For a very long time, musical theater composers have visited – and revisited – the subject of marriage. This week’s “Curtains,” Sunday Showtunes at Mova Lounge, highlights marriage, its highs and lows with 7 songs relating to marriage, from composer Stephen Sondheim’s caustic take on the institution (“Not Getting Married Today”) to a joyful wedding reception (“Flash! Bang! Wallop!) in the underrated “Half A Sixpence.”
The first song, the wistful “If Mama Was Married” by Jule Styne and Sondheim from the musical “Gypsy,” is sung by Mama Rose’s two daughters, Dainty June and Louise. They wish for normalcy, a home to call their own, and, as June sings, “and for once and for all to get Mama out of my hair.” Yes, kids don’t want mothers controlling their lives, not then and not now, and Mama Rose was perhaps the most infamous Stage Mother of all time. Rose’s marriage to Herbie, their stage manager, would solve all their problems.
After his partnerships with Leonard Bernstein (“West Side Story”) and Julie Styne (“Gypsy”), Sondheim became a force to be reckoned as a double threat: lyricist and composer. After his first hit, “A Funny Thing Happened On the Way to the Forum,” followed by his unsuccessful “Anyone Can Whistle,” Sondheim acquitted himself quite nicely with his landmark “Company,” often noted as one of the first so-called “Concept” musicals. “Not Getting Married Today,” one of but many memorable songs from its score features an insecure bride-to-be, her mother and the groom. This version is from a Sondheim concert is performed by the incomparable Madeline Kahn, as seen here:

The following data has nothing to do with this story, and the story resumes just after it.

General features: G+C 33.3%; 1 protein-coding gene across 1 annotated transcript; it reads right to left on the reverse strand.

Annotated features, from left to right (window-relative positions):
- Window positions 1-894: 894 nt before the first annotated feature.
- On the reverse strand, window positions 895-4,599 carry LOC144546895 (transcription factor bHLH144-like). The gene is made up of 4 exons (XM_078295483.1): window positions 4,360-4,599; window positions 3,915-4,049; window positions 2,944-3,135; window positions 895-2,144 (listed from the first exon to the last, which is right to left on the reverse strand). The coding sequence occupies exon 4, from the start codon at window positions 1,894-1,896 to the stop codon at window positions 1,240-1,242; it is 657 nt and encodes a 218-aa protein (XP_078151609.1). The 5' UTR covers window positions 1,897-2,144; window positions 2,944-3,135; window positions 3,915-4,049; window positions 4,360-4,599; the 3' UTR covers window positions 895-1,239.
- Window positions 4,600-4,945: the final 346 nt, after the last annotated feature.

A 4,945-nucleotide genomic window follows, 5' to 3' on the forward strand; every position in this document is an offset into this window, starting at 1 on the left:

“His Love Makes Me Beautiful” from the screen version of “Funny Girl” is an amusing take about a bride (Barbra Streisand, in an auspicious Oscar-winning debut) who is “in the family way.” Against a lavish Ziegfeld Follies backdrop with beautiful, scantily dressed chorus girls, Streisand’s expert comic delivery (we all know she has the vocal chops) makes this number a true show stopper.
A popular number from the celebrated “My Fair Lady,” “Get Me to the Church On Time” is performed by Stanley Holloway who originated the role as Alfred P. Doolittle both on Broadway and in the West End. Watch here as Doolittle and his cronies make a night long pub crawl in the memorable “Get Me to the Church on Time” by Lerner and Loewe:
A standard at weddings for years, “Sunrise, Sunset” from Fiddler on the Roof needs little introduction. Its universal themes of parenthood, childhood and the life cycle transcend mere musical theater. Director Norman Jewison exacted sensitive portrayals from all concerned. The music is adapted and arranged by Oscar winning John Williams. Watch it here:
“Trinkt le Chiam,”another Jewish Wedding Song was composed especially 1967’s “Thoroughly Modern Millie.” I have included it here for the sole reason because Julie Andrews – yes, that Julie Andrews, sings Yiddish! Her clipped English diction works marvelously here. Yes, a Brit sing Yiddish, and it has to be seen (and heard!) to be believed!
As a finale to the marriage theme, what could be more appropriate than a wedding reception? “Flash! Bang! Wallop!,” performed by star Tommy Steele and chorus, provide a veddy British rousing romp. Excitingly choreographed by Gillian Lynne, who would go on to stage “Cats,” “Half A Sixpence” was little seen in the U.S. but scored a box office triumph in its native England.
These are just a handful of magical musical numbers which await you at “Curtains,” Sunday Showtunes from 5 to 9 at Mova Lounge, 2204 14th Street NW (between W Street NW & Florida Avenue NW – U Street is the closest Metro station). Note that all clips are obtained from the best possible source, many of which are subtitled so you and your pals can sing-along!